Supporters, Specialists, or Leaders? Librarians' Roles in Research Partnerships
Research Collaboration Archetypes
How do scholars collaborate in research? A recent study by Robinson-Garcia et al reveals intricate patterns within research teams by extracting 222,925 researchers' roles and their career trajectory from 6,236,239 co-authored papers. Remarkably but not unexpectedly, data confirm that not everyone contributes equally. Recognized research collaborators largely fall into three distinct archetypes: leaders, specialists, and supporters. Although strict definitions do not exist, their statistical traits and behaviors are sufficiently different from each other. In short, leaders contribute critical ideas, specialists contribute critical expertise, and supporters do routine work.
A research project may collapse without a leader or specialist, but supporters can be easily replaced. This is why supporting research as a life-long career is not easy to sustain. Evidences from Robinson-Garcia et al have convincingly demonstrated this. See the following figure, while all junior researchers start as supporters and specialists, when they progress into the early career stage, those who play the leadership role have a much better chance to progress into mid-career. In contrast, most early-career supporters and many early-career specialists stop publishing before reaching mid-career, perhaps dropping out of the profession. The findings reaffirm the long-held conviction that the academic regime rewards originality over routine implementations. Other studies suggest that many junior supporting staff, including students and sometimes librarians, are not considered collaborators and are often denied recognition. Career-oriented, serious researchers are therefore strongly incentivized to contribute core research ideas or at least maintain highly sought-after expertise valuable to a broad range of research topics.
In this project, we extrapolate the supporter-specialist-leader archetypes to the academic library as an organization. If a library contributes neither original ideas nor sought-after expertise to the university's research, this supporting library is also prone to be marginalized over time and finds it increasingly difficult to remain on the table. Like a junior scholar’s career trajectory, the library must also move up the value chain.
Leveraging the Robison-Garcia model, we investigate methods to assess a library's archetype roles in collaborative research. Do libraries engage in collaborative research? Who are the collaborators? More importantly, what roles do libraries play in these collaborations? As a case study, we use VT Libraries' competitive external grant proposals to determine to what extent have we progressed into the specialist or even the leadership role.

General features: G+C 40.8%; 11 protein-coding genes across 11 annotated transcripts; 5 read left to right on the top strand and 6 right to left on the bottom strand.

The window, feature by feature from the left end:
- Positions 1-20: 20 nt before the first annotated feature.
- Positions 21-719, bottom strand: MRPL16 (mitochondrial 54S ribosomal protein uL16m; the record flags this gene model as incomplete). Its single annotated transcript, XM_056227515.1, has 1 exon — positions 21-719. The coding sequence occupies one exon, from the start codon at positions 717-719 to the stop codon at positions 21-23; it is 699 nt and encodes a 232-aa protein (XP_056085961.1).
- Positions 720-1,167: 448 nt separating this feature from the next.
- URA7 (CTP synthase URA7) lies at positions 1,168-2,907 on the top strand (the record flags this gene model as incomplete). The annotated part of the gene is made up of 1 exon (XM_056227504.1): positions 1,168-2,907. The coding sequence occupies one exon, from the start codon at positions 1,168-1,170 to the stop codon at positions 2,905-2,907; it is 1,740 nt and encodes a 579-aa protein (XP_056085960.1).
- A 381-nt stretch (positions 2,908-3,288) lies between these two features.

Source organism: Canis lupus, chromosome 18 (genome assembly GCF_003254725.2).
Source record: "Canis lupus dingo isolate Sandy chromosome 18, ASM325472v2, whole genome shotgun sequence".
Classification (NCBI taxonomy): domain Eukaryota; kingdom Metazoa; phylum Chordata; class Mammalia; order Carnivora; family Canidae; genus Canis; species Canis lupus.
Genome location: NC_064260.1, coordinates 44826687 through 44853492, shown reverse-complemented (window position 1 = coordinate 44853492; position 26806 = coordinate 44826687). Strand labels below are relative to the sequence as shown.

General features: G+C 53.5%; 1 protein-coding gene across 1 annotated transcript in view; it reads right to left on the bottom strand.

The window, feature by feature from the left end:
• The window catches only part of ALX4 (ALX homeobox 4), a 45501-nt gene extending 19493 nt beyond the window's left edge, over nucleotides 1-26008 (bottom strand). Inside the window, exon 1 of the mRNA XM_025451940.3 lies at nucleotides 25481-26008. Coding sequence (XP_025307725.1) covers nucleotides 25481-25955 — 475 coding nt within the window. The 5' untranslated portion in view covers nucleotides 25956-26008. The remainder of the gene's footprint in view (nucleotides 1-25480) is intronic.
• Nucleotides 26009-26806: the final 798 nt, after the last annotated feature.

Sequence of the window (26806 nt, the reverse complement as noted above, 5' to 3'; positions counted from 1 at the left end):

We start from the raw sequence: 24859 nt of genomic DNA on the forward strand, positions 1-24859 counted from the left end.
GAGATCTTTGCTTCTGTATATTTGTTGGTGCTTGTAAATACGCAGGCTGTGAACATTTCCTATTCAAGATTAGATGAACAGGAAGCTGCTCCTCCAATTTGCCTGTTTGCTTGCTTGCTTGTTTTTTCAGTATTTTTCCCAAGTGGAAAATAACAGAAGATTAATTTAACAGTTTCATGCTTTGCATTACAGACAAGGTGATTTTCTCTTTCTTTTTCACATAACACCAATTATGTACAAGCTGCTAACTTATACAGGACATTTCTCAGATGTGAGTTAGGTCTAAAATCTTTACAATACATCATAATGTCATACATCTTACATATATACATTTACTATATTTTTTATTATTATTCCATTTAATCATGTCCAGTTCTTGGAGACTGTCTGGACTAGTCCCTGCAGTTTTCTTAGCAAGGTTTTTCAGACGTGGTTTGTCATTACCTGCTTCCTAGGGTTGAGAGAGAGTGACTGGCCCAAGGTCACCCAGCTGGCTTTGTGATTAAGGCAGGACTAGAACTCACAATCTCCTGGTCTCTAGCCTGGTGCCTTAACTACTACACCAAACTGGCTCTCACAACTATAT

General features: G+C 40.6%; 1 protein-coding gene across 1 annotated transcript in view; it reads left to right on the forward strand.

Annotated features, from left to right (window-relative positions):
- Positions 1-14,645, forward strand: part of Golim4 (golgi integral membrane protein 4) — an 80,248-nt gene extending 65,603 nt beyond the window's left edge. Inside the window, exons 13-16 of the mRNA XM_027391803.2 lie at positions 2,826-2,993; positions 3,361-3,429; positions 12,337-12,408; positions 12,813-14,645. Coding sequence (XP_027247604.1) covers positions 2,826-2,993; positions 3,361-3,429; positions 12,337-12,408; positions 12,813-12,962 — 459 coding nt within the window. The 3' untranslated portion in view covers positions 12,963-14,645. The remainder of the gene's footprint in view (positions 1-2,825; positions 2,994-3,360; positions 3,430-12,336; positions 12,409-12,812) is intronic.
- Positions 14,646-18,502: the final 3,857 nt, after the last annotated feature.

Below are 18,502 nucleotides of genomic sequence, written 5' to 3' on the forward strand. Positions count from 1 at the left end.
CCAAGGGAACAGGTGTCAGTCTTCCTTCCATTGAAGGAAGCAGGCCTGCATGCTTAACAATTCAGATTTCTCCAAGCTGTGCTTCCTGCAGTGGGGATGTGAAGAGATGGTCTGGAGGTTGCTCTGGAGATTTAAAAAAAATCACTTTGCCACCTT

Preliminary Results (Updated Nov 2022)
We sift through hundreds of competitive external grant proposals (and associated budget requests) involving at least one library employee as a PI or co-PI. We find out that VT Library employees collaborate broadly with faculty in all academic colleges. The stereotype does not hold in VT that librarians are more likely to work with Liberal Arts & Social Sciences faculty. Instead the partnerships are fairly balanced and roughly reflect VT's academic strengths. This may be attributed to a growing cohort of library employees with diverse academic background and advanced academic training. The results clearly indicate our collaboration pattern is quickly moving towards a research leader.
Note: IMHO, the supporting role is in no way any inferior in comparison to the other two roles. Indeed, playing the supporting role well is not only invaluable but also a necessary step towards the other roles, and Robinson-Garcia et al clearly showed that supporters, if recognized as co-authors, gained oversized impact even as junior researchers (in terms of their share in highly cited publications). But we cannot take for granted that all forms of supporting, explicit or implicit, will be recognized as collaborating. We must deeply embed ourselves in research rather than sitting on the sidelines or hovering over it.
VT Library Faculty's Academic Background
Roughly 20% of VT library faculty hold PhDs (as their highest degrees) in STEM, Social Sciences, Arts & Humanities, and Business, and another 40% hold 2nd Masters in these disciplines. The rest hold MLS/MLIS only.
There are very active collaborative researchers in all three categories. Even though the most productive PhD holders outperform those with MLS only or with 2nd masters, there also exist PhD holders who rarely participate in research. Therefore, the degree alone may be an unreliable indicator for research productivity.
With Whom VT Libraries Employees Write Grant Proposals With?
Roughly 1/3 of the library grant proposal collaborators are from College of Engineering, and roughly 1/4 each are from College of Sciences and College of Liberal Arts & Human Sciences.
How Much Credit Do VT Libraries Employees Receive In Comparison To The PIs?
Proposals submitted via VT Office of Sponsored Program for approval must assign a credit percentage to every PI/Co-PI/Senior Personnel. The assignment is typically made by the PI and total percentages must be equal to 100%. For example, a PI may assign 50% credit to self and then 20%, 20%, and 10% to the 3 co-PIs. We divide every PI/co-PI's credit percentage by the percentage the PI assigned to self, resulting in 100%, 40%, 40%, and 20% in the above example. We then tally these ratios into 3 brackets (<25%, 25-75%, and >75%) roughly mapping to supporter, specialist, and leader roles.
Zhiwu Xie, Connie Stovall, Tyler Walters. Leader, Specialist, Or Supporter? Dissecting An Academic Library’s Strengths In Research Partnership (Working Title). Manuscript in Preparation.